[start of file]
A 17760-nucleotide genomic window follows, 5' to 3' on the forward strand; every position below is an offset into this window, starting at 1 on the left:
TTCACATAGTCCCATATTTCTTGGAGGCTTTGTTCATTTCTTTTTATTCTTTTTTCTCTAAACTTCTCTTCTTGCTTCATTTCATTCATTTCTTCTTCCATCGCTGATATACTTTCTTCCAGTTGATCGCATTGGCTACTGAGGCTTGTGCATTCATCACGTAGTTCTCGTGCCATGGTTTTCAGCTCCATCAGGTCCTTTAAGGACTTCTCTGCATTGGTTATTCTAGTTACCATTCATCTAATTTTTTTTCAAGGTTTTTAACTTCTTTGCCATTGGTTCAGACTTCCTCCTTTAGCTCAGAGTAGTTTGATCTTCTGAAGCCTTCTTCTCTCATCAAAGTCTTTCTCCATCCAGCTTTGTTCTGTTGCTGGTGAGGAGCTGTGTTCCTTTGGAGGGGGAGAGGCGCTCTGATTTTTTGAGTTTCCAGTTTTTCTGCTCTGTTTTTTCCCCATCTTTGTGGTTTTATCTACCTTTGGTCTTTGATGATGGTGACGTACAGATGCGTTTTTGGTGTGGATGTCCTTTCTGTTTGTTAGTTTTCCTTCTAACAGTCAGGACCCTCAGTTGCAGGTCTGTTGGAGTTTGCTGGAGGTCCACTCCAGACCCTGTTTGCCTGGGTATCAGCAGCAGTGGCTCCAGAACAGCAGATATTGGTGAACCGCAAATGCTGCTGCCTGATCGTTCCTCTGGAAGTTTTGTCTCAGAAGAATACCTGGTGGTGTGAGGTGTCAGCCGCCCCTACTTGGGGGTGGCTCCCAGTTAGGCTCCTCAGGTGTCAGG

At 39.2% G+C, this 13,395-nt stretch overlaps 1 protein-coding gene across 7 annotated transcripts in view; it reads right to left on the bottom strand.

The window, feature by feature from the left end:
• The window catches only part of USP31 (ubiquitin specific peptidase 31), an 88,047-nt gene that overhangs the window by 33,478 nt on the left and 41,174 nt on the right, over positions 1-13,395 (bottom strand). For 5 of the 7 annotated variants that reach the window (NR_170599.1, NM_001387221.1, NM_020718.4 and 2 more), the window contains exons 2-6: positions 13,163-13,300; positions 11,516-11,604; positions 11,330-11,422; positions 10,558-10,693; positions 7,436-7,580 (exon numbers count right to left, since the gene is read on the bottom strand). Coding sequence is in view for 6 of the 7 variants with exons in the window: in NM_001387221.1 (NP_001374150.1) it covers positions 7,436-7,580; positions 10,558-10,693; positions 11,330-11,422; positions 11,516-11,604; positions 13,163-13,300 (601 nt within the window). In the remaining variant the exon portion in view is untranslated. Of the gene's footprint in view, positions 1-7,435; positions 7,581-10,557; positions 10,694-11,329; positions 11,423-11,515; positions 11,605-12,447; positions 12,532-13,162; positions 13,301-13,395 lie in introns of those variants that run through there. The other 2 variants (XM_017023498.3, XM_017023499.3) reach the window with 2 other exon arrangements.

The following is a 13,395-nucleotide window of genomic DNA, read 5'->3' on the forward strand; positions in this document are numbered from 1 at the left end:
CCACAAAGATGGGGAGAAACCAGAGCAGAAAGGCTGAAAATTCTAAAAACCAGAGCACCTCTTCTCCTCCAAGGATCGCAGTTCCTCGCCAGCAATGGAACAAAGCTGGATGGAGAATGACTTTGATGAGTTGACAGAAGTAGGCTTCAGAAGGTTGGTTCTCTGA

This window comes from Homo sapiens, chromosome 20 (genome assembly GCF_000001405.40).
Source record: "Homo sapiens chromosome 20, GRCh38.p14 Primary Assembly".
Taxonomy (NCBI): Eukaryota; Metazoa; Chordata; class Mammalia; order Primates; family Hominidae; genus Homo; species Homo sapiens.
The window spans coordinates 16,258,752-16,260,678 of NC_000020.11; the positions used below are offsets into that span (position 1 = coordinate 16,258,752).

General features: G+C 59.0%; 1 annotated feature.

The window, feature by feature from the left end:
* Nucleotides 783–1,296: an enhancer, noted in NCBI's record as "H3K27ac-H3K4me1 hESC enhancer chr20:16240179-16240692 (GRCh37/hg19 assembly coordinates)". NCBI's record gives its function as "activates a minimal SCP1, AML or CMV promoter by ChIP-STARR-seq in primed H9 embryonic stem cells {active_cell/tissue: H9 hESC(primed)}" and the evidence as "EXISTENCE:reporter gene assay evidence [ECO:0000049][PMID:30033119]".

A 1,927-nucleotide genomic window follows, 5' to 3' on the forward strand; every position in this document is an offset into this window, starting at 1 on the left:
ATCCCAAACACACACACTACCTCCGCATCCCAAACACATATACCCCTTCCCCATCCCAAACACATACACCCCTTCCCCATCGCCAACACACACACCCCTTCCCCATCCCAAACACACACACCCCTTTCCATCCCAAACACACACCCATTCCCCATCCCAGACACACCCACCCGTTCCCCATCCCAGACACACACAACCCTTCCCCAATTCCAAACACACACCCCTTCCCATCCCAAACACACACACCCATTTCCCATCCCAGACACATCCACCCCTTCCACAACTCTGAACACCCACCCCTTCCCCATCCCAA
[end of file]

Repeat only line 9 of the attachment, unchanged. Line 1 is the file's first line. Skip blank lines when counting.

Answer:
Source record: "Homo sapiens chromosome 20, GRCh38.p14 Primary Assembly".